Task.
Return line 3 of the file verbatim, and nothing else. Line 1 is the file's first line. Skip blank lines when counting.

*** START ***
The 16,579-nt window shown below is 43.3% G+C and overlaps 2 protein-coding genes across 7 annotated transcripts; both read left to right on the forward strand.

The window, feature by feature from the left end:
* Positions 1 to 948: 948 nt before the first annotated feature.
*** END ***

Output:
* Positions 1 to 948: 948 nt before the first annotated feature.